Nation & World

Trump rejects 54 biofuel waiver requests from small oil refineries

Farmers angered over rising number of exemptions

A plant manager walks inside the wet distillers bunker at the Siouxland Energy Cooperative near Sioux Center in northwes
A plant manager walks inside the wet distillers bunker at the Siouxland Energy Cooperative near Sioux Center in northwest Iowa. The plant was among several in the Midwest that temporarily closed or limited production after the Trump administration in 2019 granted dozens of waivers to oil refiners so they wouldn’t have to blend in biofuels made with corn and soybeans. (Kathryn Gamble/ Washington Post.

The Trump administration on Monday rejected dozens of requests from small oil refineries that sought waivers retroactively to keep them exempt from the nation’s renewable fuels law.

President Donald Trump has expressed support for the Renewable Fuel Standard and has overseen regulatory reforms expanding the sales of corn-based ethanol. But at the same time, his administration has quadrupled the number of waivers given to oil refiners so they don’t have to comply with the biofuel law, according to an analysis from Reuters.

The waivers have taken a toll on the Midwest farm economy as ethanol plants, including some in Iowa, went idle as demand waned. The issue has become a political liability as both Trump and GOP U.S. Sen. Joni Ernst seek continued support from farmers in the November elections.

When Trump appeared Aug. 18 at The Eastern Iowa Airport to talk with officials about federal aid in the wake of the derecho, Ernst devoted some of her face-to-face time with the president to urge him to reject these waivers.

“I’ve been calling for these ‘gap year’ waivers to be thrown out since they were announced. Now, the administration has listened to our calls for action,” Ernst said Monday in a statement, “Today’s announcements will help provide more certainty to our biofuel producers, who have for too long been yanked around by the (Environmental Protection Agency), and help increase access to E15, which drives up demand for corn and ethanol. The fight for Iowa’s renewable fuel industry, and our farmers, is not over. I’ll never stop being a relentless advocate for Iowa agriculture — holding EPA to their commitments and making sure the RFS is the law of the land.”

Her Democratic opponent, businesswoman Theresa Greenfield, pointed out that Ernst had voted in favor of confirming EPA Administrator Andrew Wheeler despite doubts at the time about his commitment to the renewable fuel law.

“Fifty days before Election Day, this announcement does nothing to erase the massive economic damage in Iowa caused by Senator Ernst’s vote for a fossil fuel lobbyist to run the EPA, which has already issued 85 RFS waivers that benefit Ernst’s Big Oil donors,” Greenfield said in a statement. “Theresa has spent nearly three months calling for EPA Administrator Andrew Wheeler’s resignation over his ongoing attempts to undermine the RFS, and holding Senator Ernst accountable for her disastrous vote to confirm this fossil fuel lobbyist whose reckless anti-ethanol agenda has inflicted so much pain on Iowa farmers.”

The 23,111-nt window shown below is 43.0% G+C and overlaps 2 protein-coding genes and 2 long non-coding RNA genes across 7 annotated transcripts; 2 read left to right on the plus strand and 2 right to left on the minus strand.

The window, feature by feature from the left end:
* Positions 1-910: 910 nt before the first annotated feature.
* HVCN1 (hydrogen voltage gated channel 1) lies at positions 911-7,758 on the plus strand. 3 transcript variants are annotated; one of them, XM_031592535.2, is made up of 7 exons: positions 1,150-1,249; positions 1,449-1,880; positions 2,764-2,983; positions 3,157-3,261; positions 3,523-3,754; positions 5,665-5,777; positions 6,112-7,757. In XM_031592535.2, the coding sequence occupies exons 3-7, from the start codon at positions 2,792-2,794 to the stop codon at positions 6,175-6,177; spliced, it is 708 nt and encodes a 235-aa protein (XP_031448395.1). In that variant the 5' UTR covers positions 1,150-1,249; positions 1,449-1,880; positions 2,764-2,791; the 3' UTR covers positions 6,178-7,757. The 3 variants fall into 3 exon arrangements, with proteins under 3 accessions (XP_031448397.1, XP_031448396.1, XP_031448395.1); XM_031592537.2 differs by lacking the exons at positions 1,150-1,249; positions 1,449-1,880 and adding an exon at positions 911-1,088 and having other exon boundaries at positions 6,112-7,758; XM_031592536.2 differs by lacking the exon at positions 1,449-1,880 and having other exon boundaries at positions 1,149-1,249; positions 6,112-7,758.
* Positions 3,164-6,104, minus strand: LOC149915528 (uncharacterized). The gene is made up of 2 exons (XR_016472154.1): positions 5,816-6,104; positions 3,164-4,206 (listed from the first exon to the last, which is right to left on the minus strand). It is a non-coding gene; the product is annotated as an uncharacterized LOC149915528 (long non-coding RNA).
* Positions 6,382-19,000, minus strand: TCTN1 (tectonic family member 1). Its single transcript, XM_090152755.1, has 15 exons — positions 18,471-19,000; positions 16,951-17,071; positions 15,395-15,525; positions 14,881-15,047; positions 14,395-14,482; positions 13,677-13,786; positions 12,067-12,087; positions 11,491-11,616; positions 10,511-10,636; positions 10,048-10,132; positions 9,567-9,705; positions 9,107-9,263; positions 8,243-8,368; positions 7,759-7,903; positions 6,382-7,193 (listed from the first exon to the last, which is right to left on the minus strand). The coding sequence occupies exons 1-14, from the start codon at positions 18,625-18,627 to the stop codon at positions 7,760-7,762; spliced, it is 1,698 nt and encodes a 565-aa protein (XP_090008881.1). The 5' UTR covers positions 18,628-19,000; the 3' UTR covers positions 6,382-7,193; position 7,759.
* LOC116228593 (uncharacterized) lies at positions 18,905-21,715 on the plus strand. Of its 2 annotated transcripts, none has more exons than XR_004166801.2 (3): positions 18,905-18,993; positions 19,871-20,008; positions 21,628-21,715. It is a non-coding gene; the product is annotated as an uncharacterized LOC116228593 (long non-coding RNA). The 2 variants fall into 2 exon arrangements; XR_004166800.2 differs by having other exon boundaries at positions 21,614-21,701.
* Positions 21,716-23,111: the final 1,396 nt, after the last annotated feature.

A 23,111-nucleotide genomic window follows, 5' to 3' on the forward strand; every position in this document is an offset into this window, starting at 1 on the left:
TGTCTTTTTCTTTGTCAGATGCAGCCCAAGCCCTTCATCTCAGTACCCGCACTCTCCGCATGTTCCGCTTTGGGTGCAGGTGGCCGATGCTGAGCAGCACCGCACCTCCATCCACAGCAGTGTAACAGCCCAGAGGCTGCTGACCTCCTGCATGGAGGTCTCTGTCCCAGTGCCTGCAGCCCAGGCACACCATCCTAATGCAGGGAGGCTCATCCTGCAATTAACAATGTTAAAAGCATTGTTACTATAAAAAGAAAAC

Under the nation’s renewable fuel law that dates to 2005, oil refiners are required to either blend biofuels into their products or buy credits from refiners that do. But small refiners could seek waivers if they could prove the law caused them undue financial harm.

In January, the Tenth Circuit Court of Appeals ruled against the Trump administration in a case involving three refiners, saying it had wrongly granted them waivers.

The court said that since the U.S. Clean Air Act was updated in 2010, the EPA does not have authority to grant exemptions to refiners that had not had them all along previously — in other words, refiners could only get extensions to previous waivers.

Most refiners have not had waivers continuously. So after the court ruling, the EPA received dozens of applications from refiners to retroactively fill in those gaps and come into compliance with the order so they could keep being exempt from the fuel law.

The EPA said it received 68 requests involving 17 refiners. Of those, 54 have been reviewed — those were the “gap” waivers the Trump administration rejected.

Those 54 requests had not sought hardship waivers in the past years they now were seeking.

“These small refineries did not demonstrate then or now that they experienced disproportionate economic hardship from compliance with the RFS program and do not warrant an exemption for those RFS compliance years,” Wheeler wrote in his rejection.,

The EPA did not indicate the fate of the other waiver request that have not yet been reviewed.

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